“Hey, Thea. Cox is on the ground, and he said everything looks fine from what he can tell. Are you okay?”
“Interesting question. I figured out how to gain access to Gabriel’s security system and realized he’s been spying on my every move without my knowledge. So no, I’m not okay. But if you’re asking whether there’s a serial killer in the house, or we’re in danger, not as far as I can tell. Good night.” She decisively hit End on her phone.
It wasn’t two minutes before Gabriel’s name popped up on my phone. I hit the Ignore button, walked into the kitchen, and hit Ignore again when he tried calling back a second time. If he’d talked to Fran, he knew we were safe, and beyond that, he didn’t deserve any more information, as far as I was concerned—or maybe he knew it all, anyway. I should probably go disable the “App” option on the alarm system and see how that would make him feel.
I started walking up the stairs and heard my phone buzzing on the kitchen counter for the third time. It dawned on me that he could probably hear me. “Mackenzie is safe, Gabriel,” I said as loud as I could. “My phone is in the kitchen and I’m going to bed. You’re lucky I didn’t disable the remote option on the security system.”
My phone stopped buzzing, and I continued down the hallway to check on Mackenzie before retiring to my room.
The week passed uneventfully. I was still bothered by the fact that I’d felt so strongly that something was wrong on Monday night—it worried me—but at the end of each day; I was just grateful Mackenzie and I were both safe.
Fran and Cox checked in several times per day, and I hadn’t had any more gut feelings that something was wrong, or any feelings of being watched when I picked Mackenzie up at school.
My days at the library seemed like every day before that.
The fact that it was Friday loomed in front of me as I dropped Mackenzie off at school and watched her walk inside with her classmates. I’d chosen not to speak with Gabriel at any length when he called each day—opting to give the phone to Mackenzie, instead.
Was it mature? No, but I was certain he got the point. I was nervous about his return home today, and I wasn’t at all sure what to expect.
Fran stopped by daily for a Tai Chi lesson with Mackenzie, and I’d decided to join them after day two. It had become a highlight for both of us, which in reality created yet another conflict as I tried to reason through my growing love for Mackenzie, Mackenzie’s feelings for me, Gabriel’s invitation to stay permanently, and Gabriel’s decision to leave critical details of the home security system out of our conversations.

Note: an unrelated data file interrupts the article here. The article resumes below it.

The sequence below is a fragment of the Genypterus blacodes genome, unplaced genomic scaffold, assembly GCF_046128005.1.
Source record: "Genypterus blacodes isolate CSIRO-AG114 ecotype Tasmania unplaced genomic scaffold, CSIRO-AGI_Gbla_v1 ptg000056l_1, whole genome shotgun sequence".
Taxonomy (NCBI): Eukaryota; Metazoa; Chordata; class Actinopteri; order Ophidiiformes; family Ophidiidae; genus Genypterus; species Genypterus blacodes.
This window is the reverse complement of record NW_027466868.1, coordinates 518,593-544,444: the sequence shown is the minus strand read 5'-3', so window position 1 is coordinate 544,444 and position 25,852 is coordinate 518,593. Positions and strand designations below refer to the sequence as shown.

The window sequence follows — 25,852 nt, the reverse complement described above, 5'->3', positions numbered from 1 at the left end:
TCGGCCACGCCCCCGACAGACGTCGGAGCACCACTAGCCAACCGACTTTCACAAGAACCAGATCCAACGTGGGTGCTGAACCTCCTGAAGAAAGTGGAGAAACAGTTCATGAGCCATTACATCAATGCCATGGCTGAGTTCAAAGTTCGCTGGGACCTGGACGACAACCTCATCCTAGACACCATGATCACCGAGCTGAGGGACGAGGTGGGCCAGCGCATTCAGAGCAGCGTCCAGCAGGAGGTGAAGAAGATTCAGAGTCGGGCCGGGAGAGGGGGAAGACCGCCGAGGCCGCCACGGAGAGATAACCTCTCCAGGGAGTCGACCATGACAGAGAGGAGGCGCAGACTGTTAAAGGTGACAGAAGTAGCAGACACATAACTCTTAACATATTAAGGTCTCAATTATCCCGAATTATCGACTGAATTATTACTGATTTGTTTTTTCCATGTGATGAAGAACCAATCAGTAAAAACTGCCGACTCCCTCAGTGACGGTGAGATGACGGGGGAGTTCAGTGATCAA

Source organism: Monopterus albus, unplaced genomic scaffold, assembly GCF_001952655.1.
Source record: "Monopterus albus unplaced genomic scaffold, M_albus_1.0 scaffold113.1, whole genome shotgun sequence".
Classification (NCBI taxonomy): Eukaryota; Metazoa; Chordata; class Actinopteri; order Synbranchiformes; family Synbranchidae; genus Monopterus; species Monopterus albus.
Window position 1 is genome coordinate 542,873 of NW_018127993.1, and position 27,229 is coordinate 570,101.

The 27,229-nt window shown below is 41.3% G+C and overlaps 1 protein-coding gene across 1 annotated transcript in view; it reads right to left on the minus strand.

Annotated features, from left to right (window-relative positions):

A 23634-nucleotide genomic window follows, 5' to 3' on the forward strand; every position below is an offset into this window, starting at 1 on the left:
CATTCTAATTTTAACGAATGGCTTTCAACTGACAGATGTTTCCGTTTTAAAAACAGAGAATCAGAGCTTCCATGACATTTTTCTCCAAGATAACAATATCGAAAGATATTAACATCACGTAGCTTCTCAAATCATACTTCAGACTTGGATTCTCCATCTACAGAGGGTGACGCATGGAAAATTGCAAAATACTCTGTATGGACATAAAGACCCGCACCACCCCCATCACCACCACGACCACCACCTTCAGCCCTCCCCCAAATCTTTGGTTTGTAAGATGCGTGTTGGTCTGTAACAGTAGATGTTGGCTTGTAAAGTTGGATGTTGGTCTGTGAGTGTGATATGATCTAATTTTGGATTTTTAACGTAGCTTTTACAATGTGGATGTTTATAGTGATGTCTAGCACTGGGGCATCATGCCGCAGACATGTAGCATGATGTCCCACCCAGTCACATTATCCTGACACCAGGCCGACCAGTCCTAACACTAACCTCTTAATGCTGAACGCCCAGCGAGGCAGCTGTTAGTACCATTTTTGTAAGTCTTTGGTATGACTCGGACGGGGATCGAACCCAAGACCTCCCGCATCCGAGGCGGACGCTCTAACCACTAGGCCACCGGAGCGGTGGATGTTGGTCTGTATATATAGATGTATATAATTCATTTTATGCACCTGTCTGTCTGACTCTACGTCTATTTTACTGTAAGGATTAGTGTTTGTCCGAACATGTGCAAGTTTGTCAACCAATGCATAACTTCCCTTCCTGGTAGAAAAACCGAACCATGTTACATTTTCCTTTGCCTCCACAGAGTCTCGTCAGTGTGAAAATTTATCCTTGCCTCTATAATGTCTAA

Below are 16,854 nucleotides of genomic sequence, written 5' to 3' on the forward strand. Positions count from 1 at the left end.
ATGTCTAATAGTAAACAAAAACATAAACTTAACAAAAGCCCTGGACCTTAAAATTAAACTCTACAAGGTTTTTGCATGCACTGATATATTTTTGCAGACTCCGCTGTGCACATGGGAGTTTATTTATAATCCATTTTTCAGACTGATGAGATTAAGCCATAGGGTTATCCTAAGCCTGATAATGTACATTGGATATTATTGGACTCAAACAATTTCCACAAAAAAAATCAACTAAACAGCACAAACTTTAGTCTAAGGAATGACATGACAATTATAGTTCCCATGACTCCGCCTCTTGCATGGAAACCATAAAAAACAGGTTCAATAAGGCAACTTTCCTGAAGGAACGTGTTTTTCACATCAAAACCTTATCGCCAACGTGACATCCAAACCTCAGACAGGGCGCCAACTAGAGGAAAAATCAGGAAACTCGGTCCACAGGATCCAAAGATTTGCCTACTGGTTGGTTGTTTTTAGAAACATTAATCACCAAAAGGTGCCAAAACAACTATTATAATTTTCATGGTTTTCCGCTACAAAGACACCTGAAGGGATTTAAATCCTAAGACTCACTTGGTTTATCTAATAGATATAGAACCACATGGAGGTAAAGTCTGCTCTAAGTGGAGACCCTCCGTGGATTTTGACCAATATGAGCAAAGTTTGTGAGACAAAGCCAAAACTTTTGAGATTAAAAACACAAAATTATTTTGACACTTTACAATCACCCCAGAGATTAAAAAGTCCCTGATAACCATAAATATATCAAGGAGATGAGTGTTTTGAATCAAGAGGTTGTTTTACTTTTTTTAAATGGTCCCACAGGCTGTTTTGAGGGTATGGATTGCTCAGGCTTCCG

I felt violated, and I didn’t k
Gabriel was a good man, there was no doubt about that, but I wasn’t sure I could forgive him for his omissions.
The flip side of all of this was Mackenzie. This sweet, precious girl had won my heart in ways I didn’t know were possible, and what was I supposed to do with the fact that I was just her nanny?
No sooner had that thought filtered through my mind, then I heard the garage bay open.
Panic hit my throat at the thought of seeing Gabriel. I stayed in the kitchen, waiting for Gabriel to come to me.
I didn’t have to wait long. I heard the front door close, footsteps to his office, and a thump of something being dropped on the floor. The footsteps started again, drawing closer to the kitchen. I looked up from the kitchen table where I was working on my laptop. He stopped in the doorway, and I closed my laptop down.
He stood in the doorway for two or three seconds, then walked toward me.
I stayed in my chair. “How was your trip?”
“Productive,” he said as he pulled the chair out next to me and sat down. “You’re angry with me.”
“That might be an understatement.”
He nodded and waited.
“Gabriel, I’m not one of your clients, nor am I one of your subjects at whatever government agency you whisk off to at a moment’s notice. Please don’t play games with me. Just say what you have to say.”
“I tried, Thea. You wouldn’t speak to me beyond a ‘hello’ and a quick rundown of Mackenzie’s activities for the day. You’re angry with me because I kept the details of the security system from you.”